Great treat for Art lovers at Tate Britain. Many paintings were already on display before at different galleries, however this time the exhibition puts together the work of young students Pre-Raphaelites as an avant-garde movement. They called themselves PRB – Pre-Raphaelite Brotherhood- and you can find this initials in many paintings, the movement was founded in 1848 and they coincided almost exactly with the long reign of Queen Victoria. They admired the spirituality and simplicity of medieval art, and disliked the influence that Raphael had had on art for centuries.
The exhibition was divided into seven rooms. My favourites were:
Pre-Raphaelites successfully developed their own novel and precise method of transcribing the natural world in oil paint, based on close looking and sustained engagement with the motif. Vivid natural imagery appears in Pre-Raphaelite subjects from Shakespeare, John Ruskin and in imagined scenes of the past reconfigured in the present.
Being on the exhibitions and seeing the paintings yourself you can find out the true story behind the paintings, for example in Ophelia, John Everett Millais used real model Elizabeth Siddal to pose for him in a bath and after spending long hours in the bath, she got an awful cold.
John Everett Millais, Ophelia, 1851-2
(It’s a fantastic truth to nature, hyper realism; the paining shows the death of Ophelia, from Shakespeare’s play Hamlet; mad with grief after her father was killed, Ophelia was supposed to have fallen into stream while picking flowers and drowned)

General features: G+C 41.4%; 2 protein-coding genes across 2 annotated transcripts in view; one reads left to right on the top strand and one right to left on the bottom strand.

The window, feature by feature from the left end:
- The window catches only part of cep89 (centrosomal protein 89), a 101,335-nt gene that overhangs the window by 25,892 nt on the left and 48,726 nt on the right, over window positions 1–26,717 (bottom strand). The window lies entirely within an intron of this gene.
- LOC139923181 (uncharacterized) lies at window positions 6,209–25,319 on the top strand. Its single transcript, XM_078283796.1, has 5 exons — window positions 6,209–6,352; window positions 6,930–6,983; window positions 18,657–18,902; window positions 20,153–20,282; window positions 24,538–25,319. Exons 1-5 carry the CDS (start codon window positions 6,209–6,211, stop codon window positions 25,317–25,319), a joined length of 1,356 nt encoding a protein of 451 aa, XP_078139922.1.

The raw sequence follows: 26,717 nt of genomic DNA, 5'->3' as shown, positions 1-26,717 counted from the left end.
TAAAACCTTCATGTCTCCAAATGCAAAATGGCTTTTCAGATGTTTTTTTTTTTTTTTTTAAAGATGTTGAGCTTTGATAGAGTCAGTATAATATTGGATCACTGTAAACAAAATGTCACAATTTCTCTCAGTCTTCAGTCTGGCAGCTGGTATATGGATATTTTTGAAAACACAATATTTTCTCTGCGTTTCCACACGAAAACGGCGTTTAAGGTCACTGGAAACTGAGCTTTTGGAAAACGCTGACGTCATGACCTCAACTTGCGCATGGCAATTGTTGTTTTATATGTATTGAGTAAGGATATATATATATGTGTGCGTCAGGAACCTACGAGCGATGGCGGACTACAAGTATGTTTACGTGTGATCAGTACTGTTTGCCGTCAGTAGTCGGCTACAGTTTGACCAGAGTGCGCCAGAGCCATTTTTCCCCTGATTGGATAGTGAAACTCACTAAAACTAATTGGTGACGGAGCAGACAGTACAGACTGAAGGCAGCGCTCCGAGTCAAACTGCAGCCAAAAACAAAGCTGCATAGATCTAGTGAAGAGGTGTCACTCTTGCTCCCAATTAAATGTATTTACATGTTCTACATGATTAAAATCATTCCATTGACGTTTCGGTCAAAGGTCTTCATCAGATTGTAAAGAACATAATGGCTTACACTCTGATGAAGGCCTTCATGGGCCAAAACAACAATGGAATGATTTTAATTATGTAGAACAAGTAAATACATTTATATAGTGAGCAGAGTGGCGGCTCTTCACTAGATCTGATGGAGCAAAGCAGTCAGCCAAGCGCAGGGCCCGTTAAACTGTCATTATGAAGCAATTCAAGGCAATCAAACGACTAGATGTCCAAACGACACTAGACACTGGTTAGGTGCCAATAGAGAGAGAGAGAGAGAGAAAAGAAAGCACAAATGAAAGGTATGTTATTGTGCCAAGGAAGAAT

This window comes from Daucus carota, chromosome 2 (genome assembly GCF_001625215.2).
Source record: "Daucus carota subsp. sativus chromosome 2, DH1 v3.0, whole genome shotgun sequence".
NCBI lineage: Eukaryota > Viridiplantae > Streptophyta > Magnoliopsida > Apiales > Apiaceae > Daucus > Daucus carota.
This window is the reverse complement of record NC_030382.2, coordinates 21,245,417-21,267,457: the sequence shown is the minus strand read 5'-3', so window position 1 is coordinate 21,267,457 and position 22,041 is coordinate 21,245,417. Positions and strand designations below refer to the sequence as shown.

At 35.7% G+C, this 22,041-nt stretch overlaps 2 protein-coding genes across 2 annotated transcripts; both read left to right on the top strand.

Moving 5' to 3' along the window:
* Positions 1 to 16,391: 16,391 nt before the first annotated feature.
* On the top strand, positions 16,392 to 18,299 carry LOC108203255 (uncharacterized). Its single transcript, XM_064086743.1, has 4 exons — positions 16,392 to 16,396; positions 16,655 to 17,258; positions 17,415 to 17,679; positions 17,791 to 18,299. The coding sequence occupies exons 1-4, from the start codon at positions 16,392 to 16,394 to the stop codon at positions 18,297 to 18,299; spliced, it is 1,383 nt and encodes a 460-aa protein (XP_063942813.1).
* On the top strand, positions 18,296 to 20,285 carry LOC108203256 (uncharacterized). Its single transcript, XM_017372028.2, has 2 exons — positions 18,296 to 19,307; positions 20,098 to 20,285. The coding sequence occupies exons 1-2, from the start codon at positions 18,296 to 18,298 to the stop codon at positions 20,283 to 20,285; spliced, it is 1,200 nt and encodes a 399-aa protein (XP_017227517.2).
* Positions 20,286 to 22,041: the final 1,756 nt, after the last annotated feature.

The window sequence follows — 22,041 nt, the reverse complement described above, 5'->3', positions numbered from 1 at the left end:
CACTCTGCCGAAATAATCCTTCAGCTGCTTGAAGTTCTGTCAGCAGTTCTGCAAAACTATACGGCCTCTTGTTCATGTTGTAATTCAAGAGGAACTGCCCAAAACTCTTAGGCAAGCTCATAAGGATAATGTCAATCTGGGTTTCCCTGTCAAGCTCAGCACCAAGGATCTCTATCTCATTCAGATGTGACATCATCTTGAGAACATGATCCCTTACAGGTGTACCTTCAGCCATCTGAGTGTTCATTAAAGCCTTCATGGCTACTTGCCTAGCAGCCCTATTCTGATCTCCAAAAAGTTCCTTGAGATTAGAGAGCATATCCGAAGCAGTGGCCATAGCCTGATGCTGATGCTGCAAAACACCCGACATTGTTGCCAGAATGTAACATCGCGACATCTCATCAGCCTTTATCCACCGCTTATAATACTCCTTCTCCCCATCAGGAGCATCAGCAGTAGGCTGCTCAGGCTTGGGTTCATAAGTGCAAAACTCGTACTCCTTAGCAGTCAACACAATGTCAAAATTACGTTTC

Ford Madox Brown, An English Autumn Afternoon, Hampstead – Scenery in 1853, 1852-5
(A view from the Hampstead window, looking at London city)
Charles Allston Collins, May, in the Regent’s Park, 1851
(Regent’s Park- yes! May- yes!)
John Brett, Val d’Aosta, 1851
(you need a magnifying glass to see the real beauty of nature in this painting!! Amazing!)
Woman is a beauty and many artists know that very well.
Beauty came to be valued more highly than truth, as Pre-Raphaelitism slowly metamorphosed into the Aesthetic movement. The female face and body became the most important subject for them.
Dante Gabriel Rossetti, Beata Beatrix, 1864-70
Dante Gabriel Rossetti, The Blue Bower, 1865
(great contrast of deep green and deep blue colours, you can nearly hear the music of Japanese Koto instrument)
Dante Gabriel Rossetti, The Beloved (The Bride), 1865-66
(part of this painting you can even find when you leave the Pimlico Tube Station on the wall)
Dante Gabriel Rossetti, Lady Lilith, 1868
(mythical first wife of Adam, before he met Eva; femme fatale, she personifies a fantastical figure of violence, danger and allure)
John Everett Millais, Sophie Gray, 1857
Paintings from other rooms, for me – more Beauty:
John Everett Millais, Mariana, 1851
Arthur Hughes, April Love, 1855-6
(inspired by Alfred Tennyson’s “The Miller’s Daughter”:
Love is hurt with jar and fret.
Love is made a vague regret.
Eyes with idle tears are wet.
Idle habit links us yet.
What is love for we forget:
Ah, no! No! )
Dante Gabriel Rossetti, Astarte Syriaca, 1877
Dante Gabriel Rossetti, A vision of Fiammetta, 1878
I hope you enjoyed.
You can see more for yourself: